abstractNote = {We observed 13 Planck cold clumps with the James Clerk Maxwell Telescope/SCUBA-2 and with the Nobeyama 45 m radio telescope. The N{sub 2}H{sup +} distribution obtained with the Nobeyama telescope is quite similar to SCUBA-2 dust distribution. The 82 GHz HC{sub 3}N, 82 GHz CCS, and 94 GHz CCS emission are often distributed differently with respect to the N{sub 2}H{sup +} emission. The CCS emission, which is known to be abundant in starless molecular cloud cores, is often very clumpy in the observed targets. We made deep single-pointing observations in DNC, HN{sup 13}C, N{sub 2}D{sup +}, and cyclic-C{sub 3}H{sub 2} toward nine clumps. The detection rate of N{sub 2}D{sup +} is 50%. Furthermore, we observed the NH{sub 3} emission toward 15 Planck cold clumps to estimate the kinetic temperature, and confirmed that most targets are cold (≲20 K). In two of the starless clumps we observed, the CCS emission is distributed as it surrounds the N{sub 2}H{sup +} core (chemically evolved gas), which resembles the case of L1544, a prestellar core showing collapse. In addition, we detected both DNC and N{sub 2}D{sup +}. These two clumps are most likely on the verge of star formation. We introduce the chemical evolution factor (CEF) for starless cores to describe the chemical evolutionary stage, and analyze the observed Planck cold clumps.},
doi = {10.3847/1538-4365/228/2/12},
journal = {Astrophysical Journal, Supplement Series},
number = 2,
volume = 228,
place = {United States},
year = {Wed Feb 01 00:00:00 EST 2017},
month = {Wed Feb 01 00:00:00 EST 2017}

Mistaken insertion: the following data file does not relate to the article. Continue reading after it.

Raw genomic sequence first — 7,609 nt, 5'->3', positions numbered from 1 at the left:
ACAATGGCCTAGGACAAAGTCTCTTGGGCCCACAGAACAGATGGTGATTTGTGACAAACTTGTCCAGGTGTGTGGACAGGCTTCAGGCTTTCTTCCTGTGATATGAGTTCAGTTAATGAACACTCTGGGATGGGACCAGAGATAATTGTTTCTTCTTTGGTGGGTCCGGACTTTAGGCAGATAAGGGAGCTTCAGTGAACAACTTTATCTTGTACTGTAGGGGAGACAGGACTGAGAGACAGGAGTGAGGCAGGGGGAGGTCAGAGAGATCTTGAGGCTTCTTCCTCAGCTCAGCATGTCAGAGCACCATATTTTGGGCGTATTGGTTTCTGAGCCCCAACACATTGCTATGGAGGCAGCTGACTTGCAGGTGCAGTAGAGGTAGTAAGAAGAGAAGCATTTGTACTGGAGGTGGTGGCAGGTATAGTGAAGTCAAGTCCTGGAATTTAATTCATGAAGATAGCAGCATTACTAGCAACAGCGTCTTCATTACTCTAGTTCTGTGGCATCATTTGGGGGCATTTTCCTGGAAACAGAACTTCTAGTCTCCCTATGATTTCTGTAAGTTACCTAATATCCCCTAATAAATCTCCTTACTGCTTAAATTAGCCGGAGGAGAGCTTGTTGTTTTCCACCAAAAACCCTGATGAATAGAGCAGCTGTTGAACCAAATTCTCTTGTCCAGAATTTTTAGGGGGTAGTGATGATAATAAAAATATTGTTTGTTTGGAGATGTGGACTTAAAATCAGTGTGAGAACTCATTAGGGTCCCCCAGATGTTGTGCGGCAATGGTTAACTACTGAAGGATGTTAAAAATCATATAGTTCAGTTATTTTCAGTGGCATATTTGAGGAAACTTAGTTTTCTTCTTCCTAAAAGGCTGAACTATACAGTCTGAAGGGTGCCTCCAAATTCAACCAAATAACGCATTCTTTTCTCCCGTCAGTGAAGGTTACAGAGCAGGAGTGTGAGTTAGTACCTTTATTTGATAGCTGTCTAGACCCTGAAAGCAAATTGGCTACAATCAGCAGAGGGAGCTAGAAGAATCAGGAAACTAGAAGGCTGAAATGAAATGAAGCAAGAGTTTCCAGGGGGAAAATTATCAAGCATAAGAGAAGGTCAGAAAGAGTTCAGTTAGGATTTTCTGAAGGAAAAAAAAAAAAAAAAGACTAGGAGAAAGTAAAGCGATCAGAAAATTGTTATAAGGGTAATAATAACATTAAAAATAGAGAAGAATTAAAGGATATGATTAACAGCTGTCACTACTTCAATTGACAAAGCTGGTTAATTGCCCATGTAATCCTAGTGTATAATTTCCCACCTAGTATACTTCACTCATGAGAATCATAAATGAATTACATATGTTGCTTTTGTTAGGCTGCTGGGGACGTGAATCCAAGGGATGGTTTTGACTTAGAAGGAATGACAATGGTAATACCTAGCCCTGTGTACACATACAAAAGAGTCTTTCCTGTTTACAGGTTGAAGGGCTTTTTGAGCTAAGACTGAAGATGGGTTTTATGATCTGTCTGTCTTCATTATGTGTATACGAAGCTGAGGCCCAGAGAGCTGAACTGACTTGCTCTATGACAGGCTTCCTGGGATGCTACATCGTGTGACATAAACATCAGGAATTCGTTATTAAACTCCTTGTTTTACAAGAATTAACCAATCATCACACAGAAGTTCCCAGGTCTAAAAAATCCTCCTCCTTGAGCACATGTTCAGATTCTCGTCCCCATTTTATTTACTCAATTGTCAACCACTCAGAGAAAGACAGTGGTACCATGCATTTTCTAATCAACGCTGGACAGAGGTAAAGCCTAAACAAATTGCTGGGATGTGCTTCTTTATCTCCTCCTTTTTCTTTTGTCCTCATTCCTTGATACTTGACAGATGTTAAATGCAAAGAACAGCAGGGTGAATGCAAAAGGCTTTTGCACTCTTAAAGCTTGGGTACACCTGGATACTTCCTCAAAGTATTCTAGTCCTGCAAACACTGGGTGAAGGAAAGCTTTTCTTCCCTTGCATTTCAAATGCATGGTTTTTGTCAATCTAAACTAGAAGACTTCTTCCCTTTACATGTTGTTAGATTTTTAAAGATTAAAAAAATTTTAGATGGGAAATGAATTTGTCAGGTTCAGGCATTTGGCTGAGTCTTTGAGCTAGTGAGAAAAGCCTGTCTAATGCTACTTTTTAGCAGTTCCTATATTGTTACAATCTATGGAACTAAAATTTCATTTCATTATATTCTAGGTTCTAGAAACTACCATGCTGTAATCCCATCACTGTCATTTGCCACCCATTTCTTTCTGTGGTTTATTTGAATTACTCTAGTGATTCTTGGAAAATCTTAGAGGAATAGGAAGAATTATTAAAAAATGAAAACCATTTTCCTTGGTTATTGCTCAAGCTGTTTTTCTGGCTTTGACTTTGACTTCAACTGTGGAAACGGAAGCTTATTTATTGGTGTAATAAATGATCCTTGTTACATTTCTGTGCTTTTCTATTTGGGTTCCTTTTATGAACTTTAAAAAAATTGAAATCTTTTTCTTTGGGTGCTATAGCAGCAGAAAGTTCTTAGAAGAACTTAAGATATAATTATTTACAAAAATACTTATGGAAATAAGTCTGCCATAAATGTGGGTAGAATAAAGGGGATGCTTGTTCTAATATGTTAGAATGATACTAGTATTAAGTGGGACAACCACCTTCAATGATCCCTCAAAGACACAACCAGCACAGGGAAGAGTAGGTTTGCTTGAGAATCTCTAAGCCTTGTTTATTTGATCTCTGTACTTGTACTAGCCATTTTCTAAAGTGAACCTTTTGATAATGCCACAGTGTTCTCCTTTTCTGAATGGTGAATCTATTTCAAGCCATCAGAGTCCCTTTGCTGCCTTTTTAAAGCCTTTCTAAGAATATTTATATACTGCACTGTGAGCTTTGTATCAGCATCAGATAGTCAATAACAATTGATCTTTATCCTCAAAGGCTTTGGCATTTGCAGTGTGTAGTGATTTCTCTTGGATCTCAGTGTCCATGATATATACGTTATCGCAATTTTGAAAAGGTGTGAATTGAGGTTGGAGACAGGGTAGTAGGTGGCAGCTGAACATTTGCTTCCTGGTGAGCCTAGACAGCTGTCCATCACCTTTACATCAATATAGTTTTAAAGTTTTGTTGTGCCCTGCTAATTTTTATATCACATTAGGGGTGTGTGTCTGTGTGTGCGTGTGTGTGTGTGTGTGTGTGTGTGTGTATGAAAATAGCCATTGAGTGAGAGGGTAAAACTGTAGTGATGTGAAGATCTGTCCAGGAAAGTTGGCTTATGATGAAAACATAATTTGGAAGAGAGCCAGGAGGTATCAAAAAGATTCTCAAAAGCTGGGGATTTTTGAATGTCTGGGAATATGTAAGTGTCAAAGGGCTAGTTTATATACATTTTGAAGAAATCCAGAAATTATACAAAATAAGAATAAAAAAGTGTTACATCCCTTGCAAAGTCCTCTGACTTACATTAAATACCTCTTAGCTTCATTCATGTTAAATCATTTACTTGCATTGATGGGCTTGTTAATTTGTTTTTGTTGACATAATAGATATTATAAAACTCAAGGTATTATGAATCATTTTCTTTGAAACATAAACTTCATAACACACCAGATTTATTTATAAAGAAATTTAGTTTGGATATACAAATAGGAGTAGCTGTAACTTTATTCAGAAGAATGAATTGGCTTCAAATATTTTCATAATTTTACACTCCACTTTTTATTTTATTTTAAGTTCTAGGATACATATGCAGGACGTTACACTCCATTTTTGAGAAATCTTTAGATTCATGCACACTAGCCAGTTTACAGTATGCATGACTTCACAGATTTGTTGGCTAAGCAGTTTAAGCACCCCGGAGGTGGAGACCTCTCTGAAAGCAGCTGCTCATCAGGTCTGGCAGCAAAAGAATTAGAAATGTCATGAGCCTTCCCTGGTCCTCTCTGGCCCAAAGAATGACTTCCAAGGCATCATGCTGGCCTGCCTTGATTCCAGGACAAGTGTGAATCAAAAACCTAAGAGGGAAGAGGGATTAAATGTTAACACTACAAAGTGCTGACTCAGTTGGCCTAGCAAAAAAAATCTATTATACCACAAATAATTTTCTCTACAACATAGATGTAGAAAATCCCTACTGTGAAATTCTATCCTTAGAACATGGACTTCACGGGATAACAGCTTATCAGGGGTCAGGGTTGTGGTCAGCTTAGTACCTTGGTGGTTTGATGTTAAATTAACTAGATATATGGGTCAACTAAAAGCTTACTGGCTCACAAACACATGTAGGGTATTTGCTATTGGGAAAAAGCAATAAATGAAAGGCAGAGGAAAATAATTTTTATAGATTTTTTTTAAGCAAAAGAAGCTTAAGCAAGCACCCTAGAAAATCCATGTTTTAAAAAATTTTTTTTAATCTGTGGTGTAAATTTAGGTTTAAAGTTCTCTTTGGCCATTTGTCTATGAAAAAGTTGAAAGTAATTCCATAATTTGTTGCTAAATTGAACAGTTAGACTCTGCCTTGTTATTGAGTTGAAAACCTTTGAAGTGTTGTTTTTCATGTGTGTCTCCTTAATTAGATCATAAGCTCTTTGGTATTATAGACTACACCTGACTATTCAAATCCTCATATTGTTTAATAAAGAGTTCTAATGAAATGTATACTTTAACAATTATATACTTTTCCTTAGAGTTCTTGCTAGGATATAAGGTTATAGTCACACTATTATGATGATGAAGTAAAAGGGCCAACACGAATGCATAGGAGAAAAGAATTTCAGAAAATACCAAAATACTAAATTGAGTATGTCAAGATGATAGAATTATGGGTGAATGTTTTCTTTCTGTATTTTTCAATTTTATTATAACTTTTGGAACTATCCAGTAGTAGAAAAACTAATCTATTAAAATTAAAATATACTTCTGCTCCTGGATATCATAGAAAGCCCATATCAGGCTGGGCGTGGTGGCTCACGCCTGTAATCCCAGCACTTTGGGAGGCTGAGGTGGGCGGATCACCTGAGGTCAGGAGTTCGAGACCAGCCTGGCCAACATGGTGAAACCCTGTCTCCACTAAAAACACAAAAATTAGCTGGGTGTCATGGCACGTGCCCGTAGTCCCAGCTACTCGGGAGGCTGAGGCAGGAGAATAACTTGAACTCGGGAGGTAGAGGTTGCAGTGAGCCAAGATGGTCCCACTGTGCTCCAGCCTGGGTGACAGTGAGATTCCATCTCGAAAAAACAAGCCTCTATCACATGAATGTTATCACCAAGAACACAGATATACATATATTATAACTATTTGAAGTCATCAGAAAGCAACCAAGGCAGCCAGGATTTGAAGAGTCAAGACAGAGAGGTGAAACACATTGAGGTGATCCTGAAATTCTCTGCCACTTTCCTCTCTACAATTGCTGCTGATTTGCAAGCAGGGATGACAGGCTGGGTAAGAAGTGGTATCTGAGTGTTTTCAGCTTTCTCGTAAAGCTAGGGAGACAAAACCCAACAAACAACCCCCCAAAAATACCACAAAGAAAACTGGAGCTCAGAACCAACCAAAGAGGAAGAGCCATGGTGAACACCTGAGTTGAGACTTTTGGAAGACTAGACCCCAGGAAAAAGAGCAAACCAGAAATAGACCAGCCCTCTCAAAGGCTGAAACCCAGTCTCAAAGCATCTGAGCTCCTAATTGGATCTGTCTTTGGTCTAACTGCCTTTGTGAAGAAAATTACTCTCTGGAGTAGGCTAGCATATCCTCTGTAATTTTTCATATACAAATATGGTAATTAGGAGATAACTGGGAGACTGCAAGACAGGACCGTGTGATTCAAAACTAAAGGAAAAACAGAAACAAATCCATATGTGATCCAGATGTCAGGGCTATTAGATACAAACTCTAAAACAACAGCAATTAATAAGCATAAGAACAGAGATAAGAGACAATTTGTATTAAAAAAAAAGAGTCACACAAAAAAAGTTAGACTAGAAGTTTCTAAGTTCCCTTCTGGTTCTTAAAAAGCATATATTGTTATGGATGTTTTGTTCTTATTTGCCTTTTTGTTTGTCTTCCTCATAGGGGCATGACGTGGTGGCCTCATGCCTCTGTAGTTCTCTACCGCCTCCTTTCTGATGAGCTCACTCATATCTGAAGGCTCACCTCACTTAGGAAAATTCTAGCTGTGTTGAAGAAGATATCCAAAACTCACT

}
  • Here, we present the Planck Catalogue of Galactic Cold Clumps (PGCC), an all-sky catalogue of Galactic cold clump candidates detected by Planck. This catalogue is the full version of the Early Cold Core (ECC) catalogue, which was made available in 2011 with the Early Release Compact Source Catalogue (ERCSC) and which contained 915 high signal-to-noise sources. It is based on the Planck 48-month mission data that are currently being released to the astronomical community. The PGCC catalogue is an observational catalogue consisting exclusively of Galactic cold sources. The three highest Planck bands (857, 454, and 353 GHz) have been combinedmore » with IRAS data at 3 THz to perform a multi-frequency detection of sources colder than their local environment. After rejection of possible extragalactic contaminants, the PGCC catalogue contains 13188 Galactic sources spread across the whole sky, i.e., from the Galactic plane to high latitudes, following the spatial distribution of the main molecular cloud complexes. The median temperature of PGCC sources lies between 13 and 14.5 K, depending on the quality of the flux density measurements, with a temperature ranging from 5.8 to 20 K after removing the sources with the top 1% highest temperature estimates. Using seven independent methods, reliable distance estimates have been obtained for 5574 sources, which allows us to derive their physical properties such as their mass, physical size, mean density, and luminosity.The PGCC sources are located mainly in the solar neighbourhood, but also up to a distance of 10.5 kpc in the direction of the Galactic centre, and range from low-mass cores to large molecular clouds. Because of this diversity and because the PGCC catalogue contains sources in very different environments, the catalogue is useful for investigating the evolution from molecular clouds to cores. Finally, it also includes 54 additional sources located in the Small and Large Magellanic Clouds.« less